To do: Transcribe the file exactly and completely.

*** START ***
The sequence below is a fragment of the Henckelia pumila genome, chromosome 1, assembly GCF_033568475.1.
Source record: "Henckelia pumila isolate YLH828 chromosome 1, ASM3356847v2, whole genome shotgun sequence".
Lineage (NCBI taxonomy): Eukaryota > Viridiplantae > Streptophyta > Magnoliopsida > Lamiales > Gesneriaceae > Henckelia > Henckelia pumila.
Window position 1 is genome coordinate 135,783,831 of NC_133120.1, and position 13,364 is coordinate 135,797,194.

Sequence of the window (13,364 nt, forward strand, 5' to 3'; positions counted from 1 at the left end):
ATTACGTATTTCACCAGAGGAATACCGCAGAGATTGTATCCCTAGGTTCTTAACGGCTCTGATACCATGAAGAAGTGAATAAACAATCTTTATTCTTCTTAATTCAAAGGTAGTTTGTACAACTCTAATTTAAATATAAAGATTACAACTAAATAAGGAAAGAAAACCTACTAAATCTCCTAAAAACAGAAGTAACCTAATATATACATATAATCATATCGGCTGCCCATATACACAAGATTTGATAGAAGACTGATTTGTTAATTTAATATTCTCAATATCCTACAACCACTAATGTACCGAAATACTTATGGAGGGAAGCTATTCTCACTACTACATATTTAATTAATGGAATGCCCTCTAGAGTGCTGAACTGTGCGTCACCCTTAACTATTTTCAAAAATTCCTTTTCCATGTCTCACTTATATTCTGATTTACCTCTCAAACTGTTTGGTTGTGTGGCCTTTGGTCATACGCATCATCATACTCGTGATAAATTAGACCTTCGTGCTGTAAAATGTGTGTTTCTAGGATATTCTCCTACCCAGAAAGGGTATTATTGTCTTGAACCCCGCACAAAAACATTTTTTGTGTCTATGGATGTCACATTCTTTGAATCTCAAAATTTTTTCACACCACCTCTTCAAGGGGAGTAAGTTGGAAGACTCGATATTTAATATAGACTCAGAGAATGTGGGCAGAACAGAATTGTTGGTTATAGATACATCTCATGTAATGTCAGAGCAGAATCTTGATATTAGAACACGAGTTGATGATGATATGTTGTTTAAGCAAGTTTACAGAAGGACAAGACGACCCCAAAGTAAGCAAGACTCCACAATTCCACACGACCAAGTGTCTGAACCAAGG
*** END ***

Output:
The sequence below is a fragment of the Henckelia pumila genome, chromosome 1, assembly GCF_033568475.1.
Source record: "Henckelia pumila isolate YLH828 chromosome 1, ASM3356847v2, whole genome shotgun sequence".
Lineage (NCBI taxonomy): Eukaryota > Viridiplantae > Streptophyta > Magnoliopsida > Lamiales > Gesneriaceae > Henckelia > Henckelia pumila.
Window position 1 is genome coordinate 135,783,831 of NC_133120.1, and position 13,364 is coordinate 135,797,194.

Sequence of the window (13,364 nt, forward strand, 5' to 3'; positions counted from 1 at the left end):
ATTACGTATTTCACCAGAGGAATACCGCAGAGATTGTATCCCTAGGTTCTTAACGGCTCTGATACCATGAAGAAGTGAATAAACAATCTTTATTCTTCTTAATTCAAAGGTAGTTTGTACAACTCTAATTTAAATATAAAGATTACAACTAAATAAGGAAAGAAAACCTACTAAATCTCCTAAAAACAGAAGTAACCTAATATATACATATAATCATATCGGCTGCCCATATACACAAGATTTGATAGAAGACTGATTTGTTAATTTAATATTCTCAATATCCTACAACCACTAATGTACCGAAATACTTATGGAGGGAAGCTATTCTCACTACTACATATTTAATTAATGGAATGCCCTCTAGAGTGCTGAACTGTGCGTCACCCTTAACTATTTTCAAAAATTCCTTTTCCATGTCTCACTTATATTCTGATTTACCTCTCAAACTGTTTGGTTGTGTGGCCTTTGGTCATACGCATCATCATACTCGTGATAAATTAGACCTTCGTGCTGTAAAATGTGTGTTTCTAGGATATTCTCCTACCCAGAAAGGGTATTATTGTCTTGAACCCCGCACAAAAACATTTTTTGTGTCTATGGATGTCACATTCTTTGAATCTCAAAATTTTTTCACACCACCTCTTCAAGGGGAGTAAGTTGGAAGACTCGATATTTAATATAGACTCAGAGAATGTGGGCAGAACAGAATTGTTGGTTATAGATACATCTCATGTAATGTCAGAGCAGAATCTTGATATTAGAACACGAGTTGATGATGATATGTTGTTTAAGCAAGTTTACAGAAGGACAAGACGACCCCAAAGTAAGCAAGACTCCACAATTCCACACGACCAAGTGTCTGAACCAAGG